August 10, 2012
A commentary by Michael Vickerman, RENEW Wisconsin, Director, Policy and Programs:

After skidding below $2.00/MMBtu this winter, wholesale natural gas prices are now creeping toward the $3.00 mark. This upward movement is the result of below-normal volumes of natural gas going into storage for the winter heating season. The latest report, released August 16th, marks the 16th straight week where injection volumes lagged significantly behind the five-year average.

Notwithstanding this mild rebound, everyone in the energy industry, including the traders themselves, knows that $3.00/MMBtu is well below the cost of producing natural gas, and cannot deliver a return that can support future drilling efforts. This is particularly true with shale gas, the so-called “game-changer” that industry flacks contended would topple King Coal’s reign over the electricity sector.

High-profile shale gas producers like Chesapeake Energy are now running out of ways of concealing their financial distress. Consider the following developments that occurred over the last fortnight.

  • Chesapeake Energy announced plans to reduce domestic gas production in 2013 by 8%; 
  • BHP Billiton wrote down $2.84 billion on the value of Fayetteville shale gas assets it had acquired in 2011; and 
  • The most recent count of rigs drilling for natural gas in the United States is 495, down 70% from the record-setting levels seen in September 2008.

“Write down” is a fairly bloodless way to describe the loss of $3 billion; “carnage” is better at conveying the pain that now grips the natural gas sector. This begs the question: why are wholesale natural gas prices still under the $3.00/MMBtu level?

I believe that there are two reasons for this phenomenon. The first is that energy traders, like virtually everyone else in this country, are truly convinced that the United States is awash in shale gas, thanks to a brilliant industry-led public relations campaign. Lower prices help reinforce the popular belief that cheap gas will be with us for another century. Unfortunately, federal energy agencies and universities have also bought into this view of the supply picture big-time, leaving little room for skeptics and agnostics to influence public perceptions.

This overarching belief has been unintentionally reinforced by local and regional controversies over the practice of hydraulic fracturing solid rock to obtain the shale gas trapped inside. Virtually unheard of four years ago, “fracking” has vaulted into the public consciousness, and in doing so, sustains the society-wide belief that natural gas can be accessed almost anywhere in the United States.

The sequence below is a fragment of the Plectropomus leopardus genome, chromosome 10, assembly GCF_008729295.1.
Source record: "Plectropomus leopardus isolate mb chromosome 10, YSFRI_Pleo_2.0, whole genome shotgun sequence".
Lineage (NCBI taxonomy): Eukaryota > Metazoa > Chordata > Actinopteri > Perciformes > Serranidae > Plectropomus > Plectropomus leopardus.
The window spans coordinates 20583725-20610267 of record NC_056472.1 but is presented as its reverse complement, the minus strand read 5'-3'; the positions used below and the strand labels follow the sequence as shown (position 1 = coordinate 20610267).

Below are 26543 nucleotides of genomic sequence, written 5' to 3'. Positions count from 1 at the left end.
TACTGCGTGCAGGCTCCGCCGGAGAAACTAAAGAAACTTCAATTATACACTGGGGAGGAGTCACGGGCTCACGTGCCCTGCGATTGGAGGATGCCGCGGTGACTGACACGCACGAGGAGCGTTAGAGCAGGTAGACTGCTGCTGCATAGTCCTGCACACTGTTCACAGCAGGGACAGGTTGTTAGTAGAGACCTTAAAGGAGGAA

Ironically, the myth of abundance that E&P companies so carefully cultivated–and bankrolled–is now clearly working against their short-term interests.

The other factor that keeps prices so low is the traders’ fear of large demand swings. For example, the phantom winter of 2011-2012, which cut demand for heating fuel by more than 25%, creating a colossal oversupply that sent wholesale prices crashing. The supply pendulum is now swinging the other way, and more than half of the bulge has melted away. Assuming a continuation of smaller-than normal injections, natural gas inventories should be in line with the five-year average by mid-December.

Traders attribute the ongoing reduction in inventories to a hotter than normal summer, prompting utilities to switch on more gas generators to meet system peaks. But weather isn’t the only thing that influences the storage picture; output does as well. But as long as traders and speculators subscribe to the myth of nearly limitless supply, they will discount the possibility that declining output is also responsible for lagging storage volumes.

The paradigm shift ushered in by the fracking phenomenon won’t go away easily. But in the not-very-distant future, the reality of reduced drilling activity and capital spending, along with rapid decline rates in shale gas plays, will bite deeply into natural gas supplies and cause yet another overturning of expectations in this sector. For electric utilities as well as end-users, the results will not be pretty.

Michael Vickerman is program and policy director of RENEW Wisconsin, a sustainable energy advocacy organization. For more information on the global and national petroleum and natural gas supply picture, visit “The End of Cheap Oil” section in RENEW Wisconsin’s web site: These commentaries also posted on RENEW’s blog: and Madison Peak Oil Group’s blog: